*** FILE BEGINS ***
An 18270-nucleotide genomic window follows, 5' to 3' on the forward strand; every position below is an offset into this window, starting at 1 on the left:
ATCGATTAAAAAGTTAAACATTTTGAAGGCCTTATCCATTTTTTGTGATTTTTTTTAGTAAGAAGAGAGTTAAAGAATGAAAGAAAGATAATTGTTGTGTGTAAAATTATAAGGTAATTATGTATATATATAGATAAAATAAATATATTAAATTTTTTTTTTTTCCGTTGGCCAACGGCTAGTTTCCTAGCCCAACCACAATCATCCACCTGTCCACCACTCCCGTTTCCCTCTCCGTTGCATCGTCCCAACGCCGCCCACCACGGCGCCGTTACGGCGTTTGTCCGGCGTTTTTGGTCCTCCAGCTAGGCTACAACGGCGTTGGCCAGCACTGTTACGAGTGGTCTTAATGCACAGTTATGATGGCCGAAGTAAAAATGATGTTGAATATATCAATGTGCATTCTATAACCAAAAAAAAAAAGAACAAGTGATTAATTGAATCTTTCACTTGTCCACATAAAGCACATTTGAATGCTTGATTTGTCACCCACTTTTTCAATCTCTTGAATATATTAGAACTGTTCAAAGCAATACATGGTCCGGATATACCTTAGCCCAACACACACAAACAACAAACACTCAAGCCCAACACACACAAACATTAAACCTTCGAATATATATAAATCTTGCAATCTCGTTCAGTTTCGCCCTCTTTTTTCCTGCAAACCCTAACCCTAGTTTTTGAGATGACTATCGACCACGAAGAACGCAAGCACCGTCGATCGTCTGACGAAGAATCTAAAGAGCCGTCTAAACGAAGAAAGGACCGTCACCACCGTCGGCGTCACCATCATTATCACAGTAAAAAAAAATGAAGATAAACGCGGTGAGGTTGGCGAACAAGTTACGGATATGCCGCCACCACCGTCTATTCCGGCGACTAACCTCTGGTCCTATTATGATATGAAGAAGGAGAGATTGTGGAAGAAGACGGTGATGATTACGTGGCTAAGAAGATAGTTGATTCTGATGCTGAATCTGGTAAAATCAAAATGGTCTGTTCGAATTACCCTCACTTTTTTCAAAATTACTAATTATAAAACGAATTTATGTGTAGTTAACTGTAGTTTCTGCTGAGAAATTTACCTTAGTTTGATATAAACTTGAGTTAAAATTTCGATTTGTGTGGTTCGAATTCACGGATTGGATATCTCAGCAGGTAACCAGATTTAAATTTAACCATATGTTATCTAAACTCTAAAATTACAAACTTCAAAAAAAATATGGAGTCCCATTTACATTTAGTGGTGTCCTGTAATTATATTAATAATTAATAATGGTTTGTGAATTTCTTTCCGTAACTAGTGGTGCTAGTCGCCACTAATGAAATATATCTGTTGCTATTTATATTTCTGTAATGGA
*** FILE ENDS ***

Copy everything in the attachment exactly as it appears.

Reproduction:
An 18270-nucleotide genomic window follows, 5' to 3' on the forward strand; every position below is an offset into this window, starting at 1 on the left:
ATCGATTAAAAAGTTAAACATTTTGAAGGCCTTATCCATTTTTTGTGATTTTTTTTAGTAAGAAGAGAGTTAAAGAATGAAAGAAAGATAATTGTTGTGTGTAAAATTATAAGGTAATTATGTATATATATAGATAAAATAAATATATTAAATTTTTTTTTTTTCCGTTGGCCAACGGCTAGTTTCCTAGCCCAACCACAATCATCCACCTGTCCACCACTCCCGTTTCCCTCTCCGTTGCATCGTCCCAACGCCGCCCACCACGGCGCCGTTACGGCGTTTGTCCGGCGTTTTTGGTCCTCCAGCTAGGCTACAACGGCGTTGGCCAGCACTGTTACGAGTGGTCTTAATGCACAGTTATGATGGCCGAAGTAAAAATGATGTTGAATATATCAATGTGCATTCTATAACCAAAAAAAAAAAGAACAAGTGATTAATTGAATCTTTCACTTGTCCACATAAAGCACATTTGAATGCTTGATTTGTCACCCACTTTTTCAATCTCTTGAATATATTAGAACTGTTCAAAGCAATACATGGTCCGGATATACCTTAGCCCAACACACACAAACAACAAACACTCAAGCCCAACACACACAAACATTAAACCTTCGAATATATATAAATCTTGCAATCTCGTTCAGTTTCGCCCTCTTTTTTCCTGCAAACCCTAACCCTAGTTTTTGAGATGACTATCGACCACGAAGAACGCAAGCACCGTCGATCGTCTGACGAAGAATCTAAAGAGCCGTCTAAACGAAGAAAGGACCGTCACCACCGTCGGCGTCACCATCATTATCACAGTAAAAAAAAATGAAGATAAACGCGGTGAGGTTGGCGAACAAGTTACGGATATGCCGCCACCACCGTCTATTCCGGCGACTAACCTCTGGTCCTATTATGATATGAAGAAGGAGAGATTGTGGAAGAAGACGGTGATGATTACGTGGCTAAGAAGATAGTTGATTCTGATGCTGAATCTGGTAAAATCAAAATGGTCTGTTCGAATTACCCTCACTTTTTTCAAAATTACTAATTATAAAACGAATTTATGTGTAGTTAACTGTAGTTTCTGCTGAGAAATTTACCTTAGTTTGATATAAACTTGAGTTAAAATTTCGATTTGTGTGGTTCGAATTCACGGATTGGATATCTCAGCAGGTAACCAGATTTAAATTTAACCATATGTTATCTAAACTCTAAAATTACAAACTTCAAAAAAAATATGGAGTCCCATTTACATTTAGTGGTGTCCTGTAATTATATTAATAATTAATAATGGTTTGTGAATTTCTTTCCGTAACTAGTGGTGCTAGTCGCCACTAATGAAATATATCTGTTGCTATTTATATTTCTGTAATGGA